Photographer Rankin (pictured above) has curated a new pop-up exhibition of unique toilet seats, created by a mixture of artists, fashion designers and celebrities, which will be on show at a free-to-enter exhibition at London Southbank’s Oxo Gallery from 4–6 February 2022 to highlight the inaccessibility of toilets to 1.7 billion people around the world.
The ‘Best Seat in the House for WaterAid’ exhibition is part of a collaborative project between WaterAid and the 25 people who have designed toilets include photographer Martin Parr, TV presenter and comedian Harry Hill, designer Pam Hogg, designer Ozwald Boateng, DJ and singer Boy George and fashion legend Dame Zandra Rhodes.
The artworks – which include a golden throne, punk art, seats decorated in beautiful fabric and a lucky toilet seat – will be displayed as museum pieces. One in five people globally have no decent toilet at home, compromising their safety, dignity, and health, with 800 children dying every day from diarrhoeal diseases caused by dirty water and poor sanitation. A third of schools lack these vital facilities, so millions of girls stay at home during their period, holding them back from fulfilling their potential.
Rankin explained, ‘It’s easy for us to take toilets for granted; we just assume everyone has one. But one in five people don’t have this basic human right – that’s an extraordinary figure. When travelling with work, I’ve seen first-hand how difficult it is for people to live without a toilet, and the impact it has on their health, education, dignity and safety. The toilet really is the ‘Best Seat in the House’, and that’s what we want to show through this campaign. Toilets can make us feel a little uncomfortable. Using the toilet seat as a canvas is an accessible and engaging way to put the spotlight on toilets and get people talking about them. The designs are fun but carry an important message – that everyone everywhere needs a decent toilet. And by supporting WaterAid, we can help get toilets into schools around the world so children can build a better future.’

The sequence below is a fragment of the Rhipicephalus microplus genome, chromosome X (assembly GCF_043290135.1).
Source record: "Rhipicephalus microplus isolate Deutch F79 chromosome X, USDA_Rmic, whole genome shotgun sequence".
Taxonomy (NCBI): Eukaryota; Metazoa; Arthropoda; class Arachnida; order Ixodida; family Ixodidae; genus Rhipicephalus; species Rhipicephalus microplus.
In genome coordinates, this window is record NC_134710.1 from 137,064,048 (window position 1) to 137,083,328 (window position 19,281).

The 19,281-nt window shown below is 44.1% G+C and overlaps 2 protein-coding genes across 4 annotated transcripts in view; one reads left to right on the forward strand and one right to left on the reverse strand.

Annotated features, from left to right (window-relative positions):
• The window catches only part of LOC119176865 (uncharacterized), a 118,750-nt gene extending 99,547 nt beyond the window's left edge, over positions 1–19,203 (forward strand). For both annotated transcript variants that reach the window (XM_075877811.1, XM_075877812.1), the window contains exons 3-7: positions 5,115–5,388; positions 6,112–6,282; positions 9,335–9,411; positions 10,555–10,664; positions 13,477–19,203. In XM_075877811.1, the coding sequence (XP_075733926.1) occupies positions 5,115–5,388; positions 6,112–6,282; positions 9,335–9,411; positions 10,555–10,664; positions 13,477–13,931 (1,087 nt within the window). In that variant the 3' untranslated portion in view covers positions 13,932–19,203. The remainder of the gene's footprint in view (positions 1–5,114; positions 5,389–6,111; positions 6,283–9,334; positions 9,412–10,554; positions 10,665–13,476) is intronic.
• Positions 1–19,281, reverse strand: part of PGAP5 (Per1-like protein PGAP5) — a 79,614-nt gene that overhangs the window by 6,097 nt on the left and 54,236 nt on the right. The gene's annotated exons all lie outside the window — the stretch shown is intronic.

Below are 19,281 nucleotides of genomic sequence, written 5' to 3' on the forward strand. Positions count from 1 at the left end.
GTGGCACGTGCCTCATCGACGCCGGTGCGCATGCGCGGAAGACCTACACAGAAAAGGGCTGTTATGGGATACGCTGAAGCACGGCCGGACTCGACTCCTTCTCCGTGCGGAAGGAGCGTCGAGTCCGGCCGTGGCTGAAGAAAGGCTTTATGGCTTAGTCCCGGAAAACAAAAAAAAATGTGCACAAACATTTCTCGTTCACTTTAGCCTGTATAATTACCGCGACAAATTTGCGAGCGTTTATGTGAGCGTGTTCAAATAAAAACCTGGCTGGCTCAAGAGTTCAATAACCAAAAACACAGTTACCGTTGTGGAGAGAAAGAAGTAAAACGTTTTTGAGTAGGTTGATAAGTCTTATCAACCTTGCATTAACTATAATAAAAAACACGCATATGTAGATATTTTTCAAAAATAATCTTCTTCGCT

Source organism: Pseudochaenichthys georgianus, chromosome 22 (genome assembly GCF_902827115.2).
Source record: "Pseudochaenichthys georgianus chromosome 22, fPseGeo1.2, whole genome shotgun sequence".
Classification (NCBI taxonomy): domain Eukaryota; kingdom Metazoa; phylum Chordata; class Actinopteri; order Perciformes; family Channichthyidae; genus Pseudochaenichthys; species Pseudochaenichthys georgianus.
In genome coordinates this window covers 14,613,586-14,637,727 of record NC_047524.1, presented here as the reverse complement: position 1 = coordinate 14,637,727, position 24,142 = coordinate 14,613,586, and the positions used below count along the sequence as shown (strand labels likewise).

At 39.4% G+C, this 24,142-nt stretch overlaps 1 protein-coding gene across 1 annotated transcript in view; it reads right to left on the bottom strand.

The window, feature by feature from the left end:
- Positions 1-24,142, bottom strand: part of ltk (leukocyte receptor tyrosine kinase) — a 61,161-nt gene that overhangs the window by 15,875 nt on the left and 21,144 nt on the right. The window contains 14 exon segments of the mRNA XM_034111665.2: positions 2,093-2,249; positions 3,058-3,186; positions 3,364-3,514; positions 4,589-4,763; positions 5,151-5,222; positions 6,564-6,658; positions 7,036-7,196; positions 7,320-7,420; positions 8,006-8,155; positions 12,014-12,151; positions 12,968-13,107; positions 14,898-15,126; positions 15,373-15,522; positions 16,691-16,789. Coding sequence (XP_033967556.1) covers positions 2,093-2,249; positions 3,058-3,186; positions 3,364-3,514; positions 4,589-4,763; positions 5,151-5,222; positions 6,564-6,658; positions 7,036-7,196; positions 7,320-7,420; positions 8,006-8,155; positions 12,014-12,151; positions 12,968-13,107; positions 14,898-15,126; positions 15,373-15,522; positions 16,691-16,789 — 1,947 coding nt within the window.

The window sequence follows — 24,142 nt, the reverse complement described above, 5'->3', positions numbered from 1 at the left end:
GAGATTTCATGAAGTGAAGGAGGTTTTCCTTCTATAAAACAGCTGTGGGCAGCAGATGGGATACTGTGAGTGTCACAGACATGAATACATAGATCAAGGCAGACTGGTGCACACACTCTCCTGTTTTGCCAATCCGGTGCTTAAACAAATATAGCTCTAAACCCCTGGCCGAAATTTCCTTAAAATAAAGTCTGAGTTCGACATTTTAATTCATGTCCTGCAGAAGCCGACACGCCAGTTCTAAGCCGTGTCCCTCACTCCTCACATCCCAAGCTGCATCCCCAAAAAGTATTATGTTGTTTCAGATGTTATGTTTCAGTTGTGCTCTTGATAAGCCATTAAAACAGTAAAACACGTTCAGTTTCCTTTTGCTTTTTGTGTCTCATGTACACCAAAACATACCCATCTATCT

As part of WaterAid’s Thirst for Knowledge appeal this winter, the international charity is helping get toilets and clean water to communities in Nepal and many more around the world, helping prevent the spread of deadly diseases, improve education, and transform lives. The UK government will match public donations made by 15 February 2022 up to £2 million, making double the difference in schools and communities in Nepal, enabling girls to thrive.
Fashion and textile designer Dame Zandra Rhodes created an embroidered seat and explained, ‘A working toilet should be a basic human right for everyone, but almost two billion people around the world don’t have access to something so important. I have turned a conventional item into a piece of art. One of my archive prints ‘Chinese Water Circles’ can be seen printed onto silk organza and draped over the seat to emulate water. It has created perfect waves and golden swirls, to highlight that a toilet and access to water is, unfortunately, in some countries, still a luxury.’